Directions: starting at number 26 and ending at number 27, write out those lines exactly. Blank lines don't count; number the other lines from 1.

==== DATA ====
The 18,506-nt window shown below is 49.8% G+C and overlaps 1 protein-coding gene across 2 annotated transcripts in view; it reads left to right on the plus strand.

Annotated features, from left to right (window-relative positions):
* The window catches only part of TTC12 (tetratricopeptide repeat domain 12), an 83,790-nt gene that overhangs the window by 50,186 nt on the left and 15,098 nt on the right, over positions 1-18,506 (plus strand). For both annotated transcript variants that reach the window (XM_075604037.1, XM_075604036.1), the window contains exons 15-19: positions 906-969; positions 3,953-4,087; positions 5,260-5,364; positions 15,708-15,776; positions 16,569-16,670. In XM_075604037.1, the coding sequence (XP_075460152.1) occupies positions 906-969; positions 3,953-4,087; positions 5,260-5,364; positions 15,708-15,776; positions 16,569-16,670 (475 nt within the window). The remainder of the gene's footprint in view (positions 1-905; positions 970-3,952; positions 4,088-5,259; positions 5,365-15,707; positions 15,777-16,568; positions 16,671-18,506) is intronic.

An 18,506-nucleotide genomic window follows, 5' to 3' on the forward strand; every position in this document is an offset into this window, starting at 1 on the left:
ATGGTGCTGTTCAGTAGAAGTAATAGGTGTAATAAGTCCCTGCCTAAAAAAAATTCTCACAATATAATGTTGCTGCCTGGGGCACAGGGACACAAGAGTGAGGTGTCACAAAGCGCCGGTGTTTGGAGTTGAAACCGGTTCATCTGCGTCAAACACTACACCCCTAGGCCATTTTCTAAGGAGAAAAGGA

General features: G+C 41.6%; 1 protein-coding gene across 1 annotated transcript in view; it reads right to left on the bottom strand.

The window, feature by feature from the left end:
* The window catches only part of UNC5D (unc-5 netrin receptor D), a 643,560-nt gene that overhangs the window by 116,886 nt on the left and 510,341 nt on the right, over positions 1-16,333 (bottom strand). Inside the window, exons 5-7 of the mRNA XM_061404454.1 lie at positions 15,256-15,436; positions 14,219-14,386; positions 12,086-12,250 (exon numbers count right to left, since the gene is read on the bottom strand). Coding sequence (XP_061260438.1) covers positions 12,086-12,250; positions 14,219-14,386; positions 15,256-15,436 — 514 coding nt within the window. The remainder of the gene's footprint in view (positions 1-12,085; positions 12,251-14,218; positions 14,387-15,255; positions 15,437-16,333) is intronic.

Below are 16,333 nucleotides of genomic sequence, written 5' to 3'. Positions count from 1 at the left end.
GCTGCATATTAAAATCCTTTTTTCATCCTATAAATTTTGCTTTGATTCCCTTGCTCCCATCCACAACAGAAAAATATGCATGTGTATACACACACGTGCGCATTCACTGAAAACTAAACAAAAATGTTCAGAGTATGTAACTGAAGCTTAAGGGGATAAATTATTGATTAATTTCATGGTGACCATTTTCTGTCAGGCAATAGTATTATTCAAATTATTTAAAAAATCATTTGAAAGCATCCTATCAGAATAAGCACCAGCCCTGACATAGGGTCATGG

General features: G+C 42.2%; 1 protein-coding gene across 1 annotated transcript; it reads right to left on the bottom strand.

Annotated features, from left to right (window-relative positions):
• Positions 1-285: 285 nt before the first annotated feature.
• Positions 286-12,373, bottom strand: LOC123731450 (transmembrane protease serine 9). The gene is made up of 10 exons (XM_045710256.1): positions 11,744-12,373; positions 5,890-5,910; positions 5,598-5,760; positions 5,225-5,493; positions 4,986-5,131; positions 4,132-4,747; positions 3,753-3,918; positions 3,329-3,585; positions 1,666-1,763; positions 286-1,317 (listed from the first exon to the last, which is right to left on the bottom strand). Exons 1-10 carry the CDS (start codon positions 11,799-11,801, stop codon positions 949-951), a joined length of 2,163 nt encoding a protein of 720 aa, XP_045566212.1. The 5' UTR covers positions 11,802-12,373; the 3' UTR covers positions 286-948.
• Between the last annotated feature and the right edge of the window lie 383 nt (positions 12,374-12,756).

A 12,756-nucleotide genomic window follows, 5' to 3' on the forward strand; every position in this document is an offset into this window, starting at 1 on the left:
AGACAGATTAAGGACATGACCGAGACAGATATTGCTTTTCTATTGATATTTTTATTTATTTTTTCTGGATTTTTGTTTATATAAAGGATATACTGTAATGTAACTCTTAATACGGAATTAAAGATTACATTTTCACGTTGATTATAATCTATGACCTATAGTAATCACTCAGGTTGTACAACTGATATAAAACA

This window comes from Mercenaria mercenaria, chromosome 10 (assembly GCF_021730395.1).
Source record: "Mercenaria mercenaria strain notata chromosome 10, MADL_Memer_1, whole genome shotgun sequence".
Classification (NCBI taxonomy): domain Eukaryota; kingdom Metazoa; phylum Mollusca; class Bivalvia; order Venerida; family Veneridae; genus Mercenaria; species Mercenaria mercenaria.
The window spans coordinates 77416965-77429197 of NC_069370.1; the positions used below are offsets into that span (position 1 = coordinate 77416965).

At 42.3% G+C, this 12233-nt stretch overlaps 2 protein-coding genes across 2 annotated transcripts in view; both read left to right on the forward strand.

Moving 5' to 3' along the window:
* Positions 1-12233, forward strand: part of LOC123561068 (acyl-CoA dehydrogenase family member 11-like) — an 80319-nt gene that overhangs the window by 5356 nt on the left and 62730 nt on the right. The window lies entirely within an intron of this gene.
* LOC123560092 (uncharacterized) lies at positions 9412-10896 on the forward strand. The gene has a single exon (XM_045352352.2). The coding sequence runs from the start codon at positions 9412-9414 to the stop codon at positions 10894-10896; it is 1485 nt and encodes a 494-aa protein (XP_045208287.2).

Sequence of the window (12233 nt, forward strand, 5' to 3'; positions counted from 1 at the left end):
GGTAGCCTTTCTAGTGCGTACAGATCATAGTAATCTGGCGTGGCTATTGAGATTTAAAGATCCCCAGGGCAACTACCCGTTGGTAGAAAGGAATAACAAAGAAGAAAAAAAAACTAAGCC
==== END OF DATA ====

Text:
Sequence of the window (12233 nt, forward strand, 5' to 3'; positions counted from 1 at the left end):
GGTAGCCTTTCTAGTGCGTACAGATCATAGTAATCTGGCGTGGCTATTGAGATTTAAAGATCCCCAGGGCAACTACCCGTTGGTAGAAAGGAATAACAAAGAAGAAAAAAAAACTAAGCC